SEDUCING MR. KNIGHTLY
Writing Girls Series #4
I am in desperate need of your advice. The love of my life is the publisher of The
List and each Tuesday appears, filled with gossip and scandal, offering job
postings and matches for the lovelorn--and most enticing of all, telling the
tales and selling the wares a more modest publication wouldn't touch. It seems she
is hell bent on printing every one of my peccadilloes and hangs out my dirty
laundry week after week. I do not know
how to win back her trust. Desperate to
for any grand gesture to prove that my love for her has always and will be
Barron Benton Gray---LORD GRAY’S LIST by Maggie Robinson.
Dear Lord Gray,
I shall sheepishly attempt to offer you advice. You see, I am also guilty of publishing romantic secrets in a popular
publication. In an effort to win the attentions and affections of my employer,
Mr. Knightly, I requested tips from the readers of my advice column. And then…I
tried them. And wrote about them. Eventually Mr. Knightly realized my scheme…At
this point I cannot disclose much more and still maintain my modesty! London
As for you, good sir, you may try hiding all her pens and paper. Or I suggest you really give the love of your life something to write about, like how noble, considerate, charitable and romantic you are (instead of your peccadilloes and dirty laundry). In time she and her readers will see that your actions prove your love. How could she resist?!
Annabelle from Seducing Mr. Knightly
Reprinted with permission from The London Weekly
I’m asking authors to share a favorite recipe with readers. It can be one you make all year long that friends and family rave about or a holiday recipe tradition.
All the best,
This author (Maya, not Annabelle) can never, ever resist my grandmother’s (and mother’s) recipe for Old-Fashioned Chocolate Cake. You can find the story and the recipe here: http://www.mariasfarmcountrykitchen.com/recipe-old-fashioned-chocolate-cake/
OLD-FASHIONED CHOCOLATE CAKE
Maria'S Farm Country Kitchen
2¼ cups sifted flour—organic cake flour, if you can find it
2 teaspoons baking soda
½ teaspoon salt
½ cup butter
2½ cups brown sugar, firmly packed
3 one-ounce squares unsweetened chocolate
½ cup sour milk or buttermilk
2 teaspoons vanilla extract
1 cup boiling water (the secret to its moistness!)
(Note: You can also try substituting the boiling water with boiling coffee. My friend Mark Kintzel made me a cake once that tasted much like this one, but he used coffee instead of water. It was his mother’s recipe.)
1. Start the oven at 350 or 375 degrees. Grease the bottoms and sides of three 8-inch cake pans (I use only two), and dust with flour. Sift the flour, measure it carefully, and sift it again with the baking soda and salt. (Tip from the magazine: Sift the flour once onto wax paper. Fill the measuring cup to slightly overflowing, cut off the excess to make level, and dump it into the sifter again with the soda and salt.)
2. Cream, or work, the butter in a bowl with your hands until it’s soft and airy. Then add the sugar a little at a time, and continue creaming until fluffy and light. Add the unbeaten eggs, one at a time. Beat the batter hard after the addition of each egg (it’s OK to use a fork or a spoon).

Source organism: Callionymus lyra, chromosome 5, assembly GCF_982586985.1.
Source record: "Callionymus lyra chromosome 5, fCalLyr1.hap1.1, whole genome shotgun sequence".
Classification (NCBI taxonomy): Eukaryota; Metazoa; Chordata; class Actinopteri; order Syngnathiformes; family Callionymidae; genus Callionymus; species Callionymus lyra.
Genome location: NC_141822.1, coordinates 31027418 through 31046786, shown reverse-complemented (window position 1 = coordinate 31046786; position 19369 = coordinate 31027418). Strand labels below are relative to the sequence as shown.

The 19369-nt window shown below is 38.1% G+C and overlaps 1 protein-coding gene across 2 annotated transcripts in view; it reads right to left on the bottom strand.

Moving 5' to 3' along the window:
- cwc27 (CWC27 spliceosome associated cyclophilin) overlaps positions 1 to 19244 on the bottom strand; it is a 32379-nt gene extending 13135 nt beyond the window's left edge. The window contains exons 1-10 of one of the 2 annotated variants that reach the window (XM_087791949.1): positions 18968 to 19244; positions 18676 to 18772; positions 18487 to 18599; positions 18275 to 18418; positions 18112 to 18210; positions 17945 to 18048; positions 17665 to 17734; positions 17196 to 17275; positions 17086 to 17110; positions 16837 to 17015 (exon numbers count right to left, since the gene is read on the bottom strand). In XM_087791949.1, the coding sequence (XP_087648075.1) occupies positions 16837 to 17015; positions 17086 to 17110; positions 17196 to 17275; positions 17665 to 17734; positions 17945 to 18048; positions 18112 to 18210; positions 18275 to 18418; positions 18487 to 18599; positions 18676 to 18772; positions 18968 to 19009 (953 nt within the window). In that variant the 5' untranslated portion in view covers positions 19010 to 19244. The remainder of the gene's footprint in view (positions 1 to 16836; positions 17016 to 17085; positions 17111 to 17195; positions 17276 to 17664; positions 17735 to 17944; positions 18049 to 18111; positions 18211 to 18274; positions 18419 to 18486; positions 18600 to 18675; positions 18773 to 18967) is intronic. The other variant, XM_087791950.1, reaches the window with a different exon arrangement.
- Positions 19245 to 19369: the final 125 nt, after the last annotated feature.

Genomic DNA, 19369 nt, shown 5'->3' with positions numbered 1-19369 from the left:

3. Put the chocolate in a measuring cup and melt over boiling water. When melted, add to the batter. Use a scraper to get every bit of melted chocolate from the sides of the cup. Mix thoroughly.
4. Sift one-third of the flour into the batter, stir in well. Add half of the sour milk or buttermilk and stir slightly. Repeat, ending with the flour.
5. Mix in the vanilla extract and the boiling water.
6. Pour batter into greased cake pans and don’t be alarmed at the thinness of the batter!
7. Bake 25 to 30 minutes.
8. Remove from the oven and turn the cake pans upside down to release the cakes onto a rack to cool.
9. When cool, spread the frosting (see below) between the layers and pile it high on top of your cake. Cover the sides. Sprinkle the top with shaved bitter chocolate (or not—we like it without, too!)
Whipped Cream Frosting
You can make this with or without the cocoa. We prefer it without.
1½ cups heavy cream
¼ cup sugar (I use powdered)
2 Tablespoons cocoa
½ teaspoon vanilla extract
Mix (do not WHIP!) all ingredients in a bowl. Set in your refrigerator to chill for 2 hours at least. Longer is OK. Then beat until mixture is so thick it holds its shape and will stand in peaks. Whipping with an old-fashioned hand mixer takes 10 to 15 minutes, and is good exercise for the arms.
Mom tip: It took me years to understand that you simply can’t frost a cake when it’s still hot. It will break apart and crumble into the frosting. Patience—in cooking, baking, and in life—is sometimes hard to learn, but often worth the effort. However, I still have to work on it!
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Today, Annabelle sat between Owens and Grenville. Knightly narrowed his eyes—was Owens the Nodcock? How else to explain why Annabelle sat beside him, and touched his had when he leaned over to whisper something in her ear? Something that made her blush and smile.
“What the devil is going on?” He asked, irritated, and itching to put his fist through the wall. Or into Owens’s jaw. “No one answered. “
Swift, why are you over thee?” Miss.